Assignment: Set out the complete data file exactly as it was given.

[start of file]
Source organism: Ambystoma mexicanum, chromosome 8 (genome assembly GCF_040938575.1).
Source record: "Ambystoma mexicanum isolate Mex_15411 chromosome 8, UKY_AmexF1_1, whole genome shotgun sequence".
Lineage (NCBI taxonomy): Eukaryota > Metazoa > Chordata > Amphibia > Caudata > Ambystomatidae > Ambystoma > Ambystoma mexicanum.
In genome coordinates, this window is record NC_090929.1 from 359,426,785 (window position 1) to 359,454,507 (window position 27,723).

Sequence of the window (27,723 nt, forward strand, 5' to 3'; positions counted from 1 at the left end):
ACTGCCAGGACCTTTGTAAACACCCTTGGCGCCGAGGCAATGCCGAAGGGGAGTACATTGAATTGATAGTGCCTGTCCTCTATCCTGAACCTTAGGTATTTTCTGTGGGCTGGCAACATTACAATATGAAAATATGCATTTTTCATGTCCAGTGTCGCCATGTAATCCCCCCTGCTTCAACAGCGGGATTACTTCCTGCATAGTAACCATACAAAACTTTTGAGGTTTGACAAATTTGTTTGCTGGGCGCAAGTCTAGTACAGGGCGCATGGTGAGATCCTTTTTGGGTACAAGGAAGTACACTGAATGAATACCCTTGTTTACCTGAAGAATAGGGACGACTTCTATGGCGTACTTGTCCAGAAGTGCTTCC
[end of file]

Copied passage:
Source organism: Ambystoma mexicanum, chromosome 8 (genome assembly GCF_040938575.1).
Source record: "Ambystoma mexicanum isolate Mex_15411 chromosome 8, UKY_AmexF1_1, whole genome shotgun sequence".
Lineage (NCBI taxonomy): Eukaryota > Metazoa > Chordata > Amphibia > Caudata > Ambystomatidae > Ambystoma > Ambystoma mexicanum.
In genome coordinates, this window is record NC_090929.1 from 359,426,785 (window position 1) to 359,454,507 (window position 27,723).

Sequence of the window (27,723 nt, forward strand, 5' to 3'; positions counted from 1 at the left end):
ACTGCCAGGACCTTTGTAAACACCCTTGGCGCCGAGGCAATGCCGAAGGGGAGTACATTGAATTGATAGTGCCTGTCCTCTATCCTGAACCTTAGGTATTTTCTGTGGGCTGGCAACATTACAATATGAAAATATGCATTTTTCATGTCCAGTGTCGCCATGTAATCCCCCCTGCTTCAACAGCGGGATTACTTCCTGCATAGTAACCATACAAAACTTTTGAGGTTTGACAAATTTGTTTGCTGGGCGCAAGTCTAGTACAGGGCGCATGGTGAGATCCTTTTTGGGTACAAGGAAGTACACTGAATGAATACCCTTGTTTACCTGAAGAATAGGGACGACTTCTATGGCGTACTTGTCCAGAAGTGCTTCC